Have YouTubers Ruined Video Games For Everyone Else?

3 November 2016, 17:08 | Updated: 17 July 2017, 12:22

We the Unicorns

By Charleyy Hodson

We dive into the deeper issues.

Something pretty significant has just happened in the wide and wonderful world of video games - an influential developer has announced that they will not be allowing anyone to play their games before general release. Sure, this might not affect the general public because launch day will stay the same, but this means that you will no longer see previews or early access playthroughs of video games such as Skyrim, Fallout or DOOM.

This could serve as a huge problem when it comes to consumer behaviour and marketing campaigns. When you take into account that nearly 50 million people subscribe to PewDiePie and that a 10-minute video on his channel could seriously bump up sale on any given game - we have to wonder why this is even a thing. But with this restriction happening to an entire industry, people are looking for someone to blame... and the finger is being solely pointed at YouTubers.

We're about to break down why, and how, this could potentially mean that YouTubers have ruined video games for everyone else - are you ready?


So, what's actually happening?

Basically, the developers of one of the most popular games of all time have decided not to release their game early for YouTubers or press outlets to play and review. Now, this wouldn't be so much of a problem if their games weren't famous for having a main campaign that lasted well over 40-50 hours. Therefore, the minute their game is made public in the future, you can expend to see a sudden influx of clickbait headlines and YouTube videos trying to cash in on the hype.

Bethesda, the company pulling the stunt, essentially want consumers to preorder their game before any reviews or Let's Plays go live because they could contain negative messages about the game before its release - or spoil the main story. Many people in the gaming industry, particularly journalists, have claimed that this is because "YouTubers have usurped their role in the cycle" - meaning that creators have pushed their way ahead of traditional reviews without any consideration that qualified writers are still trying to do things the old fashioned way.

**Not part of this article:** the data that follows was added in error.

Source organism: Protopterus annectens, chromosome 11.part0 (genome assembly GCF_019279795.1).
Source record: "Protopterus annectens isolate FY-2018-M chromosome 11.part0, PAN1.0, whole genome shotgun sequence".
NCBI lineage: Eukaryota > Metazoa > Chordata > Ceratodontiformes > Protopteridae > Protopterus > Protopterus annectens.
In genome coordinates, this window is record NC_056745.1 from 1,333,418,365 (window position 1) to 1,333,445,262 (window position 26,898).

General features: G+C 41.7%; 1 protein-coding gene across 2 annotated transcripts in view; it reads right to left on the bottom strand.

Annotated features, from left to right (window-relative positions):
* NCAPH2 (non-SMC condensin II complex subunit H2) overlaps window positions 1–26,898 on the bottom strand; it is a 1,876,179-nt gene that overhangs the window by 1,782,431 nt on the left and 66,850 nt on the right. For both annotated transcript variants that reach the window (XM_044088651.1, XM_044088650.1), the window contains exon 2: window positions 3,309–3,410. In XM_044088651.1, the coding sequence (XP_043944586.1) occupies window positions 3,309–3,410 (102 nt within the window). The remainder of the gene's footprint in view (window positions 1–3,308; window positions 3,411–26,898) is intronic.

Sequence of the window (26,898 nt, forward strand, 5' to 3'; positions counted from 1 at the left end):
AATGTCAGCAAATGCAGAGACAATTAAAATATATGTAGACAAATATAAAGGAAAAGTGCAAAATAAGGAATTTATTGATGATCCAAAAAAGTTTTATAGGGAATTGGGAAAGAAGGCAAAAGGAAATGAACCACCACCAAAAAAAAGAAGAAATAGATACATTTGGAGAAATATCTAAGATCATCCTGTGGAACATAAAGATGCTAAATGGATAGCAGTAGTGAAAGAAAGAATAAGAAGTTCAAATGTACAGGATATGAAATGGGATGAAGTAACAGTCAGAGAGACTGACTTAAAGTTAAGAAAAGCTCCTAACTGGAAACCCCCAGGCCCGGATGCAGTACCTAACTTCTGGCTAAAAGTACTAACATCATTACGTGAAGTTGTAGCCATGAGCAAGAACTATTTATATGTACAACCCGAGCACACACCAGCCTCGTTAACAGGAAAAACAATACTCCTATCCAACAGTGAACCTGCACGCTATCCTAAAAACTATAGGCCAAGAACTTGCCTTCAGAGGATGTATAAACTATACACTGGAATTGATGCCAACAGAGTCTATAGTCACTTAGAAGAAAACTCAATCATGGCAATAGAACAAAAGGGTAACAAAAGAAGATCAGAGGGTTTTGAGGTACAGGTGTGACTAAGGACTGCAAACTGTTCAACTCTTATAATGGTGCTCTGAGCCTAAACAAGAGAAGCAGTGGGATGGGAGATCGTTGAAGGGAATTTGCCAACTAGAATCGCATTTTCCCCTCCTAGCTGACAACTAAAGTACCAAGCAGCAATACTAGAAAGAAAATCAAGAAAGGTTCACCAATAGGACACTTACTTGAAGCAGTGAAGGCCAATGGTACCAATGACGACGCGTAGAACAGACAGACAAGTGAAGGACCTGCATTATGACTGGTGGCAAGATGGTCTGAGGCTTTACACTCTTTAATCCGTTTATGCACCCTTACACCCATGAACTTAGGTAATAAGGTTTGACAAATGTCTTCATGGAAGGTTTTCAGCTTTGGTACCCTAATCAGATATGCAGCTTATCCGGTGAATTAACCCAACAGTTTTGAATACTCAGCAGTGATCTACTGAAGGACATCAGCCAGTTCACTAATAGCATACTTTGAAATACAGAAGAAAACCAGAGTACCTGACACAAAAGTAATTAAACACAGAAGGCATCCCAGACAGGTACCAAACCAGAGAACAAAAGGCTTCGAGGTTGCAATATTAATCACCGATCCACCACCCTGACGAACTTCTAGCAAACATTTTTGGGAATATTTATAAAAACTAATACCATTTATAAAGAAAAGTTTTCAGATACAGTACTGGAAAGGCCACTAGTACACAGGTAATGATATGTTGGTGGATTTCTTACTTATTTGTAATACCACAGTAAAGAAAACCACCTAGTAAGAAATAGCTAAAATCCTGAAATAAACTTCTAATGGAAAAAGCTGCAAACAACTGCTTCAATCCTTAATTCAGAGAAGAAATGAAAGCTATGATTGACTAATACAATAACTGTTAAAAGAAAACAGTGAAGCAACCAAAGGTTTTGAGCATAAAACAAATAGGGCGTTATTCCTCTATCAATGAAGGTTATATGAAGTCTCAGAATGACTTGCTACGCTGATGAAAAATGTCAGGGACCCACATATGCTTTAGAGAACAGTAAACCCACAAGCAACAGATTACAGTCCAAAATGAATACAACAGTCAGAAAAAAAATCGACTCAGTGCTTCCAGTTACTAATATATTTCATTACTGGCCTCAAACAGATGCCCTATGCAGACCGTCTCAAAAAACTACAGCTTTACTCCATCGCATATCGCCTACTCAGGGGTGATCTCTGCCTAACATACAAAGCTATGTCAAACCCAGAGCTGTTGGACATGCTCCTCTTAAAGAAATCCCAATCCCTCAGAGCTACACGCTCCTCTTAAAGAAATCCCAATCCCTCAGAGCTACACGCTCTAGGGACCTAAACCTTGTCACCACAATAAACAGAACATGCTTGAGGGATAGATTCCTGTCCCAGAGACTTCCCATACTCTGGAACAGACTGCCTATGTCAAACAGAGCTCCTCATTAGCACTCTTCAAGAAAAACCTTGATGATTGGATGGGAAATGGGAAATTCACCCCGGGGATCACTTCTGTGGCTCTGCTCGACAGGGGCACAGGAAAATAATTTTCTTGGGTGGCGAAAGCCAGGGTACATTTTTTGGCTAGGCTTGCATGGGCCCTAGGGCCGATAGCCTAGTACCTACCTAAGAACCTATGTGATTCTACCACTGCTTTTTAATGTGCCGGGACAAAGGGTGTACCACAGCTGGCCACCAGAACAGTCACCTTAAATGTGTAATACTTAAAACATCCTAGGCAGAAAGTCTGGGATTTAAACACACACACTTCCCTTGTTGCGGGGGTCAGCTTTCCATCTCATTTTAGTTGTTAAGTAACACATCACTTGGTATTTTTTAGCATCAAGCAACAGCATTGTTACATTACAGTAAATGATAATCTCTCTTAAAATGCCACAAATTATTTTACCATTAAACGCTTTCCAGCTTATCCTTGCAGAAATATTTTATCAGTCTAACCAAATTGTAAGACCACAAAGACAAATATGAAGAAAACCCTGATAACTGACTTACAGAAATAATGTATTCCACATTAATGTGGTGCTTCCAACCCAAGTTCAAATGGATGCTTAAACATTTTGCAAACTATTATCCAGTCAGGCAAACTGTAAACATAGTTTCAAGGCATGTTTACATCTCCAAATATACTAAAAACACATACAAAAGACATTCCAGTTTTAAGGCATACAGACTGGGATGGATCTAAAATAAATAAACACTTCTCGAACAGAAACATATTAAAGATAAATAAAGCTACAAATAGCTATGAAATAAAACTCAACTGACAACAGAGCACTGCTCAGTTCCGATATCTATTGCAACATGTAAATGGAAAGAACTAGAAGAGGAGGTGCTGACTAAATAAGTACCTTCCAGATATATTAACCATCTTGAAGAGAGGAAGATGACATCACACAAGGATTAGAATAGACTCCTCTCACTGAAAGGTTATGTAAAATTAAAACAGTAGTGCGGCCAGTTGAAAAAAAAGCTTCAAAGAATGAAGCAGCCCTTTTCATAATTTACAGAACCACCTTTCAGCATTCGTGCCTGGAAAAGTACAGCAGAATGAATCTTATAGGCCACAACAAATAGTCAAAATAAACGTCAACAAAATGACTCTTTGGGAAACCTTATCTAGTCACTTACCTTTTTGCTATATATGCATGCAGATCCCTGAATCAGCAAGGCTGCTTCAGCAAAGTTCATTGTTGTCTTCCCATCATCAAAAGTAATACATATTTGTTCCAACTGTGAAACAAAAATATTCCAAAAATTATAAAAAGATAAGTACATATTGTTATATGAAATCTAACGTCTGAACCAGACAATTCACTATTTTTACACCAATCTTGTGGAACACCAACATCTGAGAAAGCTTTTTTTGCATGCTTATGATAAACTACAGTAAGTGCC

So the argument for pre-release reviews has now become a double edged sword -

  1. If someone DOES get exclusive access to a Bethesda game, will it be a paid-for promotion full of bias?
  2. But, based on the fact that we can't see the game before release, how can we trust that we'll even like it thus put in a preorder?

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But, why is YouTube to blame for this?

Many cite that the main problem with paid promotions comes from the fact that they can be perceived as less honest - playthroughs could be hyped up and reactions faked if there's a hefty cheque waiting for you if the developer is happy with your review. In fact, this is one of the main criticisms of gaming YouTubers in general, and is something which Forbes Magazine refers to as "favourable coverage", because content creators have "complicated the ethical landscape [of game criticism]" meaning that they have the unlimited freedom to create whatever the hell they want.

This is an opinion backed up by Stephen Totilo of Kotaku, who believes that publishers may be more "eager to hook up an enthusiastic YouTuber with a finished copy of the game a month before anyone else". This is mainly because "YouTubers are what the so-called 'enthusiast press' used to be: fans just thrilled to have access". It begs the question of how much a YouTuber would be willing to be paid to say something nice about a game against their better judgement... makes you think doesn't it?

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Wait - when did money ever become so important when it comes to video games?!